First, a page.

What is a Baleada?

Roatan doesn’t have fast food chain restaurants. This island must be one of the few places on Earth without a McDonalds shining obscenely above all other buildings. There isn’t a single KFC, Taco Bell, or Burger King in sight. And we love that!

Roatan is still a place where a family-owned restaurant can succeed; a place where food is freshly prepared instead of being shipped from who knows where in the world. So in lieu of the huge international fast-food chains, Roatan does fast food in its own unique way.

This is a word you will want to learn if you’re coming to Roatan: Baleada (say bah-lay-AH-da). A baleada is essentially a Honduran version of a taco: a homemade flour tortilla is pounded down and lightly grilled before being filled with refried beans, cheese, and cream (the cream is not quite butter, not quite sour cream).

You can also add your choice of other toppings, from shredded chicken to spicy sausage, from steak to scrambled eggs. Breakfast baleadas might feature eggs and avocado, while lunch baleadas have chicken and sausage for a double whammy of protein amidst your obviously busy island schedule.

Of course, after spending the afternoon frolicking in the ocean and on the beach, you’ll probably enjoy a few drinks at sunset. And the best quick snack to go with those sunset drinks is – of course – a baleada.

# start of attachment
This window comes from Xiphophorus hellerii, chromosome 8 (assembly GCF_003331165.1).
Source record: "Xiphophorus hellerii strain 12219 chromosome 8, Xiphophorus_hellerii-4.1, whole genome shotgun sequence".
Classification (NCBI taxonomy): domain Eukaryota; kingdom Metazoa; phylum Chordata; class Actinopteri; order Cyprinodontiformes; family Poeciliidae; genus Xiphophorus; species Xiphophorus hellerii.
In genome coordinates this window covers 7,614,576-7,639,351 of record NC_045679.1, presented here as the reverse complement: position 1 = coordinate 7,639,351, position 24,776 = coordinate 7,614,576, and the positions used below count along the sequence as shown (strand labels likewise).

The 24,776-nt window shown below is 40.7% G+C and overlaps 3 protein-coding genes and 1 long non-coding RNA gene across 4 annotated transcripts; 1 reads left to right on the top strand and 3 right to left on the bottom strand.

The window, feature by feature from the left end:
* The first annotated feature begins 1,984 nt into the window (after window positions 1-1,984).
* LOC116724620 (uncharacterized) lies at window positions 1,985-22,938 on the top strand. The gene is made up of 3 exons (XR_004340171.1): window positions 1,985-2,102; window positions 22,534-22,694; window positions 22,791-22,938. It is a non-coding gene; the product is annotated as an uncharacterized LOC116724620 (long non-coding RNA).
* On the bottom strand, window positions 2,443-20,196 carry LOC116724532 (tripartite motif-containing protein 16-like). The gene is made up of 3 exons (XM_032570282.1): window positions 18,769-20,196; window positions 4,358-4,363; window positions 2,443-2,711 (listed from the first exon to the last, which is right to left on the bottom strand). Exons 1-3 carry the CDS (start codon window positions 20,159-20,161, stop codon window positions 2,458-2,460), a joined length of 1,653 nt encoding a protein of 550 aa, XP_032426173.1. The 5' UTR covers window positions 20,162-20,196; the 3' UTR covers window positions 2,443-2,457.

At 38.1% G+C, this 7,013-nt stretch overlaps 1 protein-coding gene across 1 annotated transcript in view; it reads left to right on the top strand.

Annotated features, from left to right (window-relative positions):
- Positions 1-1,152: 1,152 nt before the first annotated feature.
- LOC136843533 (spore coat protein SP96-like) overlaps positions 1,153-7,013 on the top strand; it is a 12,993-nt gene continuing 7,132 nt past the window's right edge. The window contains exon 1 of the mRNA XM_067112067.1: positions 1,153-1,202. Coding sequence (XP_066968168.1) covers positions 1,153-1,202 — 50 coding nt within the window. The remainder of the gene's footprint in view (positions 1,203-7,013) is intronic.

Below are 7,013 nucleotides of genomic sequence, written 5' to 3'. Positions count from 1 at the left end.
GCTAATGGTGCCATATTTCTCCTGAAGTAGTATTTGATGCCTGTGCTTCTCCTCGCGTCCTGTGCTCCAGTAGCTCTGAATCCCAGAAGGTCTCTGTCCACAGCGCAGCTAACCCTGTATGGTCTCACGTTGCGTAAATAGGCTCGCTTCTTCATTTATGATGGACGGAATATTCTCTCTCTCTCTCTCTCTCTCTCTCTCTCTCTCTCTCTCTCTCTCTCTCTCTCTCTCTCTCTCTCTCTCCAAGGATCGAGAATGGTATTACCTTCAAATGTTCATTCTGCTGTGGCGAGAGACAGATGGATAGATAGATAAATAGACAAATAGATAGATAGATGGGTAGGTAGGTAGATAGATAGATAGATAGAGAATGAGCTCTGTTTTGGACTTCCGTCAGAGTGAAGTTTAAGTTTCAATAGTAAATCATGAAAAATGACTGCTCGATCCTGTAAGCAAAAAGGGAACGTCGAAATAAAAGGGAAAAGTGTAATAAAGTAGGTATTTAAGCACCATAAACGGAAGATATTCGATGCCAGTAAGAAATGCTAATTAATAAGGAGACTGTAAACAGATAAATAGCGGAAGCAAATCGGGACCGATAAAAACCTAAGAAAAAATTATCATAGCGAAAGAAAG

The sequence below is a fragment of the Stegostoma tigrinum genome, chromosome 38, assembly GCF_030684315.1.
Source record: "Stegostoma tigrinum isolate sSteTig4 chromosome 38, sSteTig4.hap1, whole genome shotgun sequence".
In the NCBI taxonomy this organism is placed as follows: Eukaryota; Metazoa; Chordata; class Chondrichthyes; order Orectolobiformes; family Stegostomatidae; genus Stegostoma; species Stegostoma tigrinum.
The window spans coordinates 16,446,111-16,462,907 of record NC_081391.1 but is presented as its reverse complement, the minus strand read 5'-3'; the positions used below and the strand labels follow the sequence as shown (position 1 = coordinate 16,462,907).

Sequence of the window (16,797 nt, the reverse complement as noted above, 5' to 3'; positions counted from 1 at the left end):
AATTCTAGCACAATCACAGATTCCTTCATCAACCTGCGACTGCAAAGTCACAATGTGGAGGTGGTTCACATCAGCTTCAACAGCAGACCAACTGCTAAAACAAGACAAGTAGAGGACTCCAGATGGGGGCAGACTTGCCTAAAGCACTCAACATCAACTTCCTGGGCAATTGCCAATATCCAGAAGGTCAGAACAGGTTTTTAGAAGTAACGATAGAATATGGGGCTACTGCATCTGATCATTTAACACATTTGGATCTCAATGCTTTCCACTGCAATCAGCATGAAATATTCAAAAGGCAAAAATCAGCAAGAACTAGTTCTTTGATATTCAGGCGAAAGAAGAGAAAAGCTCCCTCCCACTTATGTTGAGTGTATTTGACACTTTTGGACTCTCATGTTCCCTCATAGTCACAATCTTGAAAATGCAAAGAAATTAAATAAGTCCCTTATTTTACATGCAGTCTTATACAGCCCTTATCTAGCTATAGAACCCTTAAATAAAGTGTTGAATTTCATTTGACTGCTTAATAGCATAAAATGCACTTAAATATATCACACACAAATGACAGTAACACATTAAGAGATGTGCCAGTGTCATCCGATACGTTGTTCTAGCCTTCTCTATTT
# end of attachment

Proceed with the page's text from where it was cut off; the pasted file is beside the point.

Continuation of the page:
A late-night baleada run will likely bring you to one of the pop-up street vendors grilling up some flavorful concoctions. Head to West End’s Half Moon Bay to enjoy the best steak baleada from the ladies on the beach. Don’t worry, you can’t miss them – you’ll smell the grill well before you see it and the crowd will let you know that it’s the best place to snag a snack.

Fast food offers two benefits: it is cheap and it is quickly prepared, so you can grab a quick bite when you’re on the go or just when you’re low on cash. In Roatan, most baleadas sencillas (simple baleadas, which have just the basic beans, cheese, and cream) will cost you only about $1.50. The ones you load up will cost a bit more – perhaps stretching up to $5 if you jam-pack it like a burrito.

Here’s another insider secret about Roatan’s baleadas…you can get excellent baleadas from the gas station. Sounds weird, right? But for a super cheap, tasty snack to go, head to PetroSun gas station. There is one just outside of West End, one in Flowers Bay, one in French Harbour next to Eldon’s, and another in front of Eldon’s on the main road in Coxen Hole.

And – as always in Honduras – it is impolite to see someone eating and not wish them Buen provecho (say bwen pro-VAY-cho), which is equivalent to Bon appetit! Be sure to be polite and wish everyone Buen provecho before they dig into their delicious baleadas.

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